It’s hard not to feel like Mac users have been paying to be beta testers since its release. That’s pretty unacceptable for any company, but I wonder whether the sheer level of instability in this version took even Nuance by surprise. That’s no excuse, of course; it should never have been released in the first place. The 6.0.6 update, however, belatedly seems to fix an awful lot of the problems that have plagued Mac users this time around.

The crashes, for the most part, seem to have stopped. The whole thing now feels relatively stable and dictation into Word, Pages and even Google Docs seems a lot smoother (I haven’t yet had a chance to test it in Scrivener, however). It still seems to have the odd problem with the famous “wandering cursor” though, so I still recommend dictating into TextEdit just to be safe and cut-and-paste into your word processor of choice.

While it’s undoubtedly good news for Mac users of Dragon, I have to wonder whether Nuance have done some irrepairable damage to their reputation. The Mac community has been a pretty patient bunch of customers over the years, putting up with a consistently flaky version of the product while Windows users enjoyed everything the Mac version should have been. This time, however, the backlash seems different. It seems like Mac users’ patience has run out and some of the comments in Nuance’s own forums and the Amazon review section have been nothing short of vitriolic.

Although version 6.0.6 is now usable, it doesn’t change the fact that people paid good money to put up with six months of sheer misery from a program that simply wasn’t fit for purpose. If that’s not enough, it’s Professional Individual in name only – the equivalent PC version (and even Naturally Speaking 13 Premium, which was released in 2014) is still significantly more feature rich and customisable. The transcription functionality, for example, is incomparable between the two (the Mac version still cannot make corrections to transcribed output, never mind learn from it).

What’s a Mac user to do? Buy a separate PC just for dictation? Go the Parallels route on their Mac? Or simply accept that the software isn’t as good but is at least finally stable? If you go for the latter choice, at least you’ll be able to significantly increase your word count without worrying whether the program is going to crash on you several times an hour any more.

For those who want to give Dragon 6 another try on their Mac (and I know of plenty of people who gave up, reverted to version 5 or switched to the Windows equivalent), I recommend following Graham Snook’s excellent post here which outlines the “nuclear option” of completely removing any trace of Dragon from your system before installing version 6. Once that’s done, head to the Dragon menu and download the 6.0.6 update, cross your fingers and hope for the best.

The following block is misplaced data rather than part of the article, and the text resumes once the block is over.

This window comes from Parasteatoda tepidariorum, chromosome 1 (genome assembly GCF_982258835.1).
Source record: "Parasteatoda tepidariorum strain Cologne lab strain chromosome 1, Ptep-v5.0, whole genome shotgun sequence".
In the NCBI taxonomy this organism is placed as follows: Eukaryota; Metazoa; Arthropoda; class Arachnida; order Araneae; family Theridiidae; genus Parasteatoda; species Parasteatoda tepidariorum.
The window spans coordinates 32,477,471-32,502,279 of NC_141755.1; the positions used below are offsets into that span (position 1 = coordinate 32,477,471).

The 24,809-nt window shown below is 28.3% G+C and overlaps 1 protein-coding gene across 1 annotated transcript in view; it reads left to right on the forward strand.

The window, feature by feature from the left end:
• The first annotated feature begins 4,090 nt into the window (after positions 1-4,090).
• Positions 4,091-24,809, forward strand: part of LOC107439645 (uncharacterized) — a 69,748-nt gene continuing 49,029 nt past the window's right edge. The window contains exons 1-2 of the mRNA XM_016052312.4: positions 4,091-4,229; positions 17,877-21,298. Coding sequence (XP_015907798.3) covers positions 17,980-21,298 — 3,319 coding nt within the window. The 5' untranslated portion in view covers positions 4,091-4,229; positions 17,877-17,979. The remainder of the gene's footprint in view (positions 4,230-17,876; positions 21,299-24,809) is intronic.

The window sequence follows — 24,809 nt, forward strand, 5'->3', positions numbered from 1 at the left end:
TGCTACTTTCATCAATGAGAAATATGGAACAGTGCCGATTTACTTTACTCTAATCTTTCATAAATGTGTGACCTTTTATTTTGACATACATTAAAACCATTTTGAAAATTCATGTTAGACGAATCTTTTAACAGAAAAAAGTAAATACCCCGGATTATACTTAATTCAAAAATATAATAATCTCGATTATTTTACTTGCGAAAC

While it’s great news that Nuance has finally delivered the version of Dragon that people paid for in the first place, it’ll be interesting to see how quick Mac users are to cough up more hard-earned cash for the inevitable release of version 7. Maybe a free upgrade would be a valuable gesture in restoring some goodwill. That, at least, would demonstrate some acceptance on Nuance’s part that they got things very, very wrong this time around.

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Using Dictation to Supercharge Your Writing Output – The Author Biz Podcast Interview

I was lucky enough to be interviewed for this week’s edition of The Author Biz podcast with Stephen Campbell. Now here’s the interesting thing – Stephen is a bit of a sceptic when it comes to dictation but, by the end of the interview, he had rushed out to buy a copy of Dragon. We had a terrific chat and he became convinced of the benefits of dictation – and transcription in particular – as a result.

Training Your Dragon with Scott Baker Author Biz Podcast interview image

There are lots of great tips for beginners and newbies alike. Check it out – and thanks, Stephen!

“The Writer’s Guide to Training Your Dragon” Has Been Updated (also now an Audiobook!)

The Writer's Guide to Training Your Dragon

OUT NOW – Revised and updated to cover the latest Dragon Professional Individual v15 for PC & v6 for Mac

I’m pleased to announce that the latest, updated version of my book “The Writer’s Guide to Training Your Dragon” has been released in ebook and paperback and is available now! For the first time it’s also finally available as an audiobook!

Want the Audiobook for FREE? Simply click this link!

audiblepromo

(You will receive a FREE 30-day trial to Audible. Don’t want to keep it? Simply cancel your membership within 30 days with no further obligation.)

This latest edition contains a brand-new introduction covering the differences between the various versions of Dragon currently available, including the brand-new Professional Individual releases for PC (version 15) and Mac (version 6).

The latest versions are available at Amazon and all other stores right now:

Ebook:
Amazon.comAmazon.co.uk – iBooks – Barnes & Noble – Kobo – Google Play Books – Smashwords

Paperback:
Amazon.comAmazon.co.uk – Barnes & Noble

Audiobook:

Amazon.comAmazon.co.ukAudible USAudible UKiTunes
(Get it FREE!)

Thank you so much for all of your support and kind words regarding the book. I hope you’ve all got great accuracy from it and your words have been flowing accordingly.